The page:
The Art of White Balancing
by Nigel Cooper
I thought I would write this article to clarify a few mysteries and myths about manual white balancing when shooting with digital formats such as Digibeta, DVCAM, HDV, Mini DV etc.
Many camera operators are all too keen to reach for a white balance card and carry out a manual white balance test with their camcorder without stopping to think of the possible implications; sure, this will ensure perfect whites, but have you ever stopped to think about the damage you could be doing to the remaining colours in the image; not to mention the destructive effects this can have on human skin tones.
A little history
Many years ago, older analogue CRT tube based broadcast cameras had to be white and black balanced each time they were used. This was due to many varying factors. They were constantly being serviced by on-site engineers to keep the three tubes physically aligned. They were also very sensitive to temperature too, so in the case of external ENG cameras they were constantly being aligned by carrying out black and white balancing operations.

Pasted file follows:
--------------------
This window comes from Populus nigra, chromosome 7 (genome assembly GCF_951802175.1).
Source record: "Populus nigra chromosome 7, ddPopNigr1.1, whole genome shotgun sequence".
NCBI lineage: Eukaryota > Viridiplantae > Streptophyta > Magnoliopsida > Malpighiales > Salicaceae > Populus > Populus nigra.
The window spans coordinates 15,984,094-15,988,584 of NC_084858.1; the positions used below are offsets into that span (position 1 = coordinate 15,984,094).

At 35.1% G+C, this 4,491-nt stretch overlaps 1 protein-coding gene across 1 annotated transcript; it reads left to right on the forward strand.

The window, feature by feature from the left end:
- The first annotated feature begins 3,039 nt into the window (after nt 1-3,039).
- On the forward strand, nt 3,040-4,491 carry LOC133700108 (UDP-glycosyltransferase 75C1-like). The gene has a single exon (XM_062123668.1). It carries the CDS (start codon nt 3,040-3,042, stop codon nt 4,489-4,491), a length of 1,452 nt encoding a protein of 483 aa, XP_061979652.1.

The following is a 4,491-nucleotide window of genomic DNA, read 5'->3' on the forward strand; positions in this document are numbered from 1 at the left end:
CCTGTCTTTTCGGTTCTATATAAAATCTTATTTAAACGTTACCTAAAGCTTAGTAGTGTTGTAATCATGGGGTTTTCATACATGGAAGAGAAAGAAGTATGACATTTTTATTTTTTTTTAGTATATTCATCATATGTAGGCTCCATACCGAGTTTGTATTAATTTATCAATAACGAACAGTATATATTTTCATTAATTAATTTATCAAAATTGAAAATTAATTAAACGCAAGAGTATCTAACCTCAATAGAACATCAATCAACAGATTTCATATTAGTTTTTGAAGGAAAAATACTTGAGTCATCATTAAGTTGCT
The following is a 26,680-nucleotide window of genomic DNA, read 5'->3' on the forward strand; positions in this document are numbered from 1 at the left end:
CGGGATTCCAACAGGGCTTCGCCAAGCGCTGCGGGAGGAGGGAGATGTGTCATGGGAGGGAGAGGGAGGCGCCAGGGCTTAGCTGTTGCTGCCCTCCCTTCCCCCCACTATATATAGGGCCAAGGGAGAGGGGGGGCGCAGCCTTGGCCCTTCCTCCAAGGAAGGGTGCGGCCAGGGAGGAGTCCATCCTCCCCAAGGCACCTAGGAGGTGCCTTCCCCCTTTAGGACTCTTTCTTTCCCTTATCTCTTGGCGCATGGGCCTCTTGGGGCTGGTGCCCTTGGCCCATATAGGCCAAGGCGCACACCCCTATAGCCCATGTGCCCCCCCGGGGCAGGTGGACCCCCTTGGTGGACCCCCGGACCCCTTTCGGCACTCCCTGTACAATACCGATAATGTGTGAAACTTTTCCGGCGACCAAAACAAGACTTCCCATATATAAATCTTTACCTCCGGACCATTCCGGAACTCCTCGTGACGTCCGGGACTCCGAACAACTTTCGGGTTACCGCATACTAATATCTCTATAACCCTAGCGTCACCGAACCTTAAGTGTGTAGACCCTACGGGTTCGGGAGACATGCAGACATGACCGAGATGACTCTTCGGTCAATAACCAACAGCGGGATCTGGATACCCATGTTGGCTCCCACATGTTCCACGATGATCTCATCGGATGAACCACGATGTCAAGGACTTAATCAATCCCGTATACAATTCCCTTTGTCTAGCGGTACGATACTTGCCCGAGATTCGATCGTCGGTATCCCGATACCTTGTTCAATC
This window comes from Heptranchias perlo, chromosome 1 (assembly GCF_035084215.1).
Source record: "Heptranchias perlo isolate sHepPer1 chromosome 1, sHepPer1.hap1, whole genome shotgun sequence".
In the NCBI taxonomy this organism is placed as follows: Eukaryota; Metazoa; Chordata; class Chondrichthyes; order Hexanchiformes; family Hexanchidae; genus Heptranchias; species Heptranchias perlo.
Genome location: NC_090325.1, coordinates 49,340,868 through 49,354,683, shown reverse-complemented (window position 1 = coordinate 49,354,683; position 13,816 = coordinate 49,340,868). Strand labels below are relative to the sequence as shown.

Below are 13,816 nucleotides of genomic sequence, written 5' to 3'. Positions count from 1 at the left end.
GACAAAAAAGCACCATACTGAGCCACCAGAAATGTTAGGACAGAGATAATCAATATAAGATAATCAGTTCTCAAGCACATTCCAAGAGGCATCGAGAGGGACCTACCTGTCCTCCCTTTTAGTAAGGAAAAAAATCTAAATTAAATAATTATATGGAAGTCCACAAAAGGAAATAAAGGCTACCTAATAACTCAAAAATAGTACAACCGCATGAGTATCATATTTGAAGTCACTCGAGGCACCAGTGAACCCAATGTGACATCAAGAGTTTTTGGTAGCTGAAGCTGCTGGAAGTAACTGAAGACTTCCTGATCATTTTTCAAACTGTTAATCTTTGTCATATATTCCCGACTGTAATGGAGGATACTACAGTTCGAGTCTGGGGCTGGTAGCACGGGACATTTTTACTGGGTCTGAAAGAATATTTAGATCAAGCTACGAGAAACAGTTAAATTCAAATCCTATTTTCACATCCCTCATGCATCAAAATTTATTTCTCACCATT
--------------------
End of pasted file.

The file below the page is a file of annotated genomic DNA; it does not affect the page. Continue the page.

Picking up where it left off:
These days things are a little different and we donít have to concern ourselves with these analogue issues anymore. This is mainly due to the modern CCD (Charge Coupled Device) image sensor chips used in todayís modern digital camcorders. Combined with other modern electronic advances we now have very stable camcorders. Alignment drift and temperature sensitivity (within reason) are now well and truly a thing of the past.
Modern camcorders have built in pre-set white balance settings as well as a manual white balance adjustment feature. What many camera operators fail to realize is that modern camera manufacturers such as Sony, Panasonic and JVC go through an awful lot of time, trouble and expense to get these pre-set 5600K (daylight) and 3200K (tungsten) settings perfect in a controlled environment; they are scientifically tailored to give you perfect colour reproduction and skin tones.